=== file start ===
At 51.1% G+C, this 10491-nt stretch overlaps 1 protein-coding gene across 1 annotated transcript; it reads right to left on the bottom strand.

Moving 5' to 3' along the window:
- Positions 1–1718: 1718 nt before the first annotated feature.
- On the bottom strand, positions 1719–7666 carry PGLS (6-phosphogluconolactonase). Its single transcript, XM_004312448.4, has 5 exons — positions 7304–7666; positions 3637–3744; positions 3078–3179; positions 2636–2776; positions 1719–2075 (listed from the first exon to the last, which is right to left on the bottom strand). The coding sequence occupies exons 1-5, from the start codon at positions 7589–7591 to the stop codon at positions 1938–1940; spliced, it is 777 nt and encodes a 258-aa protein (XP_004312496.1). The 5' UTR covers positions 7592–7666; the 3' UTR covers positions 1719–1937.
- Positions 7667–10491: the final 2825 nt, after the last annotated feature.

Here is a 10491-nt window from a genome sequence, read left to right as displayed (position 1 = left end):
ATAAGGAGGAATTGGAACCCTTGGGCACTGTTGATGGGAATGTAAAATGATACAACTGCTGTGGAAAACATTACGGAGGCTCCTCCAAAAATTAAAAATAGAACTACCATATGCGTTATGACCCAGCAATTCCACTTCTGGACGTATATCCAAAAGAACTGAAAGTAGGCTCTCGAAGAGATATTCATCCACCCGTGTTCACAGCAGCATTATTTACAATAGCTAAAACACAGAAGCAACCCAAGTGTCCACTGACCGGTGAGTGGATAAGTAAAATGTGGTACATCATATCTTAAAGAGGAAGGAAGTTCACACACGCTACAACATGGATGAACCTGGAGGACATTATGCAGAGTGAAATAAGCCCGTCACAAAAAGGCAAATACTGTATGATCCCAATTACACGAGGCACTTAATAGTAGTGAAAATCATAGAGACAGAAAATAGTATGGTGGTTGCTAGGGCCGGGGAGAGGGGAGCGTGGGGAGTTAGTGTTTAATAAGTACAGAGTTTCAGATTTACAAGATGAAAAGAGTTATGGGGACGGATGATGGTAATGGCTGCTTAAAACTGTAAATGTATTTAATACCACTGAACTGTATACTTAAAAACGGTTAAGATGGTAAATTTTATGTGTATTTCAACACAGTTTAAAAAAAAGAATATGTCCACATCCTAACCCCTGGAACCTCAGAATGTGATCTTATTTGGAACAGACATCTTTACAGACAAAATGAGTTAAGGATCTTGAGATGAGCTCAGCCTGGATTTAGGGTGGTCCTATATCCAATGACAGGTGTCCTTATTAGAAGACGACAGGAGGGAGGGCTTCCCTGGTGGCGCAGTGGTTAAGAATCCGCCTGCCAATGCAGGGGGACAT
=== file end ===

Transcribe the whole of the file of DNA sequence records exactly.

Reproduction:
At 51.1% G+C, this 10491-nt stretch overlaps 1 protein-coding gene across 1 annotated transcript; it reads right to left on the bottom strand.

Moving 5' to 3' along the window:
- Positions 1–1718: 1718 nt before the first annotated feature.
- On the bottom strand, positions 1719–7666 carry PGLS (6-phosphogluconolactonase). Its single transcript, XM_004312448.4, has 5 exons — positions 7304–7666; positions 3637–3744; positions 3078–3179; positions 2636–2776; positions 1719–2075 (listed from the first exon to the last, which is right to left on the bottom strand). The coding sequence occupies exons 1-5, from the start codon at positions 7589–7591 to the stop codon at positions 1938–1940; spliced, it is 777 nt and encodes a 258-aa protein (XP_004312496.1). The 5' UTR covers positions 7592–7666; the 3' UTR covers positions 1719–1937.
- Positions 7667–10491: the final 2825 nt, after the last annotated feature.

Here is a 10491-nt window from a genome sequence, read left to right as displayed (position 1 = left end):
ATAAGGAGGAATTGGAACCCTTGGGCACTGTTGATGGGAATGTAAAATGATACAACTGCTGTGGAAAACATTACGGAGGCTCCTCCAAAAATTAAAAATAGAACTACCATATGCGTTATGACCCAGCAATTCCACTTCTGGACGTATATCCAAAAGAACTGAAAGTAGGCTCTCGAAGAGATATTCATCCACCCGTGTTCACAGCAGCATTATTTACAATAGCTAAAACACAGAAGCAACCCAAGTGTCCACTGACCGGTGAGTGGATAAGTAAAATGTGGTACATCATATCTTAAAGAGGAAGGAAGTTCACACACGCTACAACATGGATGAACCTGGAGGACATTATGCAGAGTGAAATAAGCCCGTCACAAAAAGGCAAATACTGTATGATCCCAATTACACGAGGCACTTAATAGTAGTGAAAATCATAGAGACAGAAAATAGTATGGTGGTTGCTAGGGCCGGGGAGAGGGGAGCGTGGGGAGTTAGTGTTTAATAAGTACAGAGTTTCAGATTTACAAGATGAAAAGAGTTATGGGGACGGATGATGGTAATGGCTGCTTAAAACTGTAAATGTATTTAATACCACTGAACTGTATACTTAAAAACGGTTAAGATGGTAAATTTTATGTGTATTTCAACACAGTTTAAAAAAAAGAATATGTCCACATCCTAACCCCTGGAACCTCAGAATGTGATCTTATTTGGAACAGACATCTTTACAGACAAAATGAGTTAAGGATCTTGAGATGAGCTCAGCCTGGATTTAGGGTGGTCCTATATCCAATGACAGGTGTCCTTATTAGAAGACGACAGGAGGGAGGGCTTCCCTGGTGGCGCAGTGGTTAAGAATCCGCCTGCCAATGCAGGGGGACAT